The Israeli Supreme Court convened Tuesday morning to hear petitions against a judicial reform amendment which would annul the country’s reasonableness standard. The reforms, introduced by Prime Minister Benjamin Netanyahu last year, continue to fuel nationwide protests.
All 15 Israeli Supreme Court justices gathered to preside over the hearing. Usually, cases are heard by a panel of only three or nine justices. The panel of all 15 justices indicates just how important this hearing is to the future of the country.
At issue in all of the petitions is an amendment to Israel’s Basic Law: The Judiciary, which passed 64-0 votes in the Knesset—Israel’s legislature—in July. There were no votes cast in opposition to the amendment because the opposition left the chambers in protest. The amendment restricts the Supreme Court’s ability to use the “reasonableness standard” in cases assessing whether laws passed by the Knesset should stand. Israel’s Basic Law serves as a pseudo-constitution, though it does not formally hold more statutory power than any other legislation.
The hearings center around numerous petitions filed by individuals and groups, importantly, Israeli Attorney General Gali Baharav Miara and the Israeli Bar Association. The government is being defended by private attorney, Ilan Bombach, because Miara refused to represent the government. During the hearing, the government argued that because they were democratically elected, they have the right to do away with the reasonableness standard, which they assert gives the Supreme Court too much power. Numerous petitioners make the opposite claim, arguing that doing away with the standard would grant too much power to the government.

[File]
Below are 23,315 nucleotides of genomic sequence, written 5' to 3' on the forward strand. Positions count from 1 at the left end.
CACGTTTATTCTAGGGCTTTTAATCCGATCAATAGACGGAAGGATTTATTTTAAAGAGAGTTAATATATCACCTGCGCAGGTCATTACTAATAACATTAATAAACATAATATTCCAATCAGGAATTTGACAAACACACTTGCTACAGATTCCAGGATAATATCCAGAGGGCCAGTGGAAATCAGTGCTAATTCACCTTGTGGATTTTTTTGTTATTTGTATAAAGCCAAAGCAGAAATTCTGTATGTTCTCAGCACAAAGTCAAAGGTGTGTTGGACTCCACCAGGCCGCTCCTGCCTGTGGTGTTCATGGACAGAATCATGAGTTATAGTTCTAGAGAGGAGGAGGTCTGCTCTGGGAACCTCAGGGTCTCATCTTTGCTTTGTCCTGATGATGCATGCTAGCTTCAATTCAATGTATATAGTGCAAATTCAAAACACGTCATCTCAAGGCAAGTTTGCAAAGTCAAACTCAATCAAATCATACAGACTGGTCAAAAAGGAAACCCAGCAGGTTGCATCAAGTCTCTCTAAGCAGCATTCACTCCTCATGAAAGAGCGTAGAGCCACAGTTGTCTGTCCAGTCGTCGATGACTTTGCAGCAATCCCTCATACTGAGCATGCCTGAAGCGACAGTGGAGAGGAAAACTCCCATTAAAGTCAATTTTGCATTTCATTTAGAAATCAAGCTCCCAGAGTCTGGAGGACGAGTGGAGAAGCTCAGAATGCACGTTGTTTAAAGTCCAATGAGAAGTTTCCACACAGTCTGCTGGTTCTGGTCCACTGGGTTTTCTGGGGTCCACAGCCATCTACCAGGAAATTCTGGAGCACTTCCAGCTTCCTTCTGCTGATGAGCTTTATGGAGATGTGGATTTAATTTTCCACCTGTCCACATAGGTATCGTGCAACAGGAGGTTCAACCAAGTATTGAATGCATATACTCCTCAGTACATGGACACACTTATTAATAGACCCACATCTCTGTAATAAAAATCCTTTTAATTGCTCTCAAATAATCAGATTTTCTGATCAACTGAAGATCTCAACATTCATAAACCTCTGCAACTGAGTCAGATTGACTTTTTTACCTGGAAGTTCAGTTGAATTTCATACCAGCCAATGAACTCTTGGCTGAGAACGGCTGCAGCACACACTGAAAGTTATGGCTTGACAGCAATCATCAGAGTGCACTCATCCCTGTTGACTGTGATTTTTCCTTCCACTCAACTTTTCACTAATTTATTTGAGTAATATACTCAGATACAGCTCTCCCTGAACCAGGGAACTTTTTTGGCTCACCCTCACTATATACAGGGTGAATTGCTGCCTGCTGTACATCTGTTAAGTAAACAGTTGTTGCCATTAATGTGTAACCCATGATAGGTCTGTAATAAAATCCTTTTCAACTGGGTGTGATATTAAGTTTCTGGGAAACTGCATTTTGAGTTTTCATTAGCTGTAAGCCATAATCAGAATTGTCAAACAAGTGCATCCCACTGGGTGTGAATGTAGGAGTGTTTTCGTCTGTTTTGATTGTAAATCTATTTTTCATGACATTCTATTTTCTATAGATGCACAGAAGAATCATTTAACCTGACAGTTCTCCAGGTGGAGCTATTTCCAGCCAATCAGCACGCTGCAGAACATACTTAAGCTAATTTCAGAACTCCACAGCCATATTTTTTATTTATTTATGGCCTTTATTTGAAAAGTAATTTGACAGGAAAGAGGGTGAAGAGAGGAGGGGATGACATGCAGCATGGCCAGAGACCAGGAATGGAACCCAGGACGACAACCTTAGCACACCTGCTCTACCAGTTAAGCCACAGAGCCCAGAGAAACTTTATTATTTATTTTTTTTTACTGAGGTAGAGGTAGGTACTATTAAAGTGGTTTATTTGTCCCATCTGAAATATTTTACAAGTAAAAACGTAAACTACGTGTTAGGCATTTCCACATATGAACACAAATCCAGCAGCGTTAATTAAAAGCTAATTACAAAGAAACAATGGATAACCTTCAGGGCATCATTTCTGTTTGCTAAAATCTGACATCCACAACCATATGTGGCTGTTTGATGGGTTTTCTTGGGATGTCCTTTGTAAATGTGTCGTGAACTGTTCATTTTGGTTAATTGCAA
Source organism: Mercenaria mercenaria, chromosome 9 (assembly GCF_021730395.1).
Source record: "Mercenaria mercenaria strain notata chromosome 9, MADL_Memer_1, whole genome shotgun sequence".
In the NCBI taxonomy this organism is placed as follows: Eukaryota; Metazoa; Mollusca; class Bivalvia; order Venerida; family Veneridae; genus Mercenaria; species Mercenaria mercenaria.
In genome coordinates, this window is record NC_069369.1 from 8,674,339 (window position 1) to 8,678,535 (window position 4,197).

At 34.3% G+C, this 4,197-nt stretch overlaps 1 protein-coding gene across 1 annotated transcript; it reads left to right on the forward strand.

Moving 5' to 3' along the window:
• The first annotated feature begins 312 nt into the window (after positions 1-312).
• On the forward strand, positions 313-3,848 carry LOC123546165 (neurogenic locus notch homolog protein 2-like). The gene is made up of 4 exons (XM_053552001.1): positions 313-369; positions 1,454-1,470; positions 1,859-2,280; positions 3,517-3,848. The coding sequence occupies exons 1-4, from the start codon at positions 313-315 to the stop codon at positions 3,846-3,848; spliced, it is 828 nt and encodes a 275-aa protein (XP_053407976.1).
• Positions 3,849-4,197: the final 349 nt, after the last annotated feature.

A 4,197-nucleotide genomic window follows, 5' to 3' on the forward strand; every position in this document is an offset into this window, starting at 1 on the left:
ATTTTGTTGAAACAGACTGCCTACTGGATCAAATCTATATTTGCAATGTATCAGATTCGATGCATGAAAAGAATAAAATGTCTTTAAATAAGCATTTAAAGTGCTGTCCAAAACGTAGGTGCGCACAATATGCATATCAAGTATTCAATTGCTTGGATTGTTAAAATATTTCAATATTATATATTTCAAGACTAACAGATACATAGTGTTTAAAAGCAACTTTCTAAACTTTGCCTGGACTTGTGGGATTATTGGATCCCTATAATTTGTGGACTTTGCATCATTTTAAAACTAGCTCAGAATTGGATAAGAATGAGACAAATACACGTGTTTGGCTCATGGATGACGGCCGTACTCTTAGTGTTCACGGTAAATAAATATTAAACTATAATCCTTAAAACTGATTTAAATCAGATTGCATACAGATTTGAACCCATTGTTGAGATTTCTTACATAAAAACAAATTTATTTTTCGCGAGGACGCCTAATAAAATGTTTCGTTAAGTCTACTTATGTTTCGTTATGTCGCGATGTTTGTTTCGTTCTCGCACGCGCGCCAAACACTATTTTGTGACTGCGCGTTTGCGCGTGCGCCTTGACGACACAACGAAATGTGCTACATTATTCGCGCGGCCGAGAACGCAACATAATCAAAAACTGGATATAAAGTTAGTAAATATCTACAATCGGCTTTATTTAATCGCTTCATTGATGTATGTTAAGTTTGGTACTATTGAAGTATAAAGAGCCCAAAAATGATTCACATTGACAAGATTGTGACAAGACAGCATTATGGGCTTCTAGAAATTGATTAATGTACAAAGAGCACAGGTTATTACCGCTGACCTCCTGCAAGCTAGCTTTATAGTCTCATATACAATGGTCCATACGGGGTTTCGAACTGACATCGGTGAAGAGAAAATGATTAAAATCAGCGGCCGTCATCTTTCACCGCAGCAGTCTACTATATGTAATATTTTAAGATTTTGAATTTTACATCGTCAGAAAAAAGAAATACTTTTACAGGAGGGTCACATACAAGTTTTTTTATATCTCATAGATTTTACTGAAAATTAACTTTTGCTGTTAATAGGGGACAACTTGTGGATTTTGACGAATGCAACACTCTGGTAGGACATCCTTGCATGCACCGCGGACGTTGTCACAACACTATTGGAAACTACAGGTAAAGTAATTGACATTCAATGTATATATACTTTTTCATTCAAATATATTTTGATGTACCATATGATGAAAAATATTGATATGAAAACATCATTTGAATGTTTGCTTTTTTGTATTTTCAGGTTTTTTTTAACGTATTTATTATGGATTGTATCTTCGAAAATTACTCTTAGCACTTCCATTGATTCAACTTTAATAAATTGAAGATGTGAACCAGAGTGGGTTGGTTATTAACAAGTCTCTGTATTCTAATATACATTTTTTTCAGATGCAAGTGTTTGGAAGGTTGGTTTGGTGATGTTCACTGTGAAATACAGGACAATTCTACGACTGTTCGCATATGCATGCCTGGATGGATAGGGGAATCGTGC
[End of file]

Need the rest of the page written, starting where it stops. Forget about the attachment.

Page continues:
The proceedings lasted for more than eleven hours. The court holds the belief that their authority is derived from the Israeli Declaration of Independence
. The Declaration of Independence, signed in 1948, holds that Israel is a democratic and Jewish nation, and that the government cannot legislate laws that erode that commitment to democracy. Counsel for the government, Bombach, asserted that the declaration was signed by unelected individuals, which strips it of its authority—much to the disdain of the court. He also claimed that the amendment does not erode Israel’s commitment to democracy, and that the courts response is irrelevant.
Justice Itzhak Amit stated, “[D]emocracy does not die with a few strong hits, but dies in many small steps.” Tali Gotliv, a party member of Netanyahu’s ruling party Likud immediately yelled out in protest, “The Knesset sanctifies democracy! The Knesset preserves democracy!” President of the Supreme Court Esther Hayut immediately reprimanded Gotliv by saying, “Madame Gotliv, who by the way is an attorney, knows very well that in the court we do not yell or make announcements from the audience, enough.”
During the proceedings, the Likud party tweeted
The most important element in democracy is that the people are the sovereign. The Knesset receives its authority from the people. The government receives its authority from the Knesset. The court derives its authority from the fundamental laws enacted by the Knesset. If the court can cancel fundamental laws, it makes itself sovereign instead of the people. This extreme step will undermine the foundation of democracy. This is a red line that must not be crossed.
The proceedings ended at just past 10:00 PM local time. It is not certain when the Supreme Court will announce their decision, though it is likely that the court will not make its decision until after the upcoming Jewish High Holidays. The court may or may not strike down the amendment that reins in its own powers, but it may not even be particularly relevant if they do so. Coalition member and Knesset Speaker Amir Ohana gave a speech
in which he suggested that the coalition may not accept such a ruling. It was later re-tweeted by Netanyahu. Because it would be the first time such an issue has arisen in Israel, it is unclear what the fallout would be if the government rejected the Supreme Court’s ruling.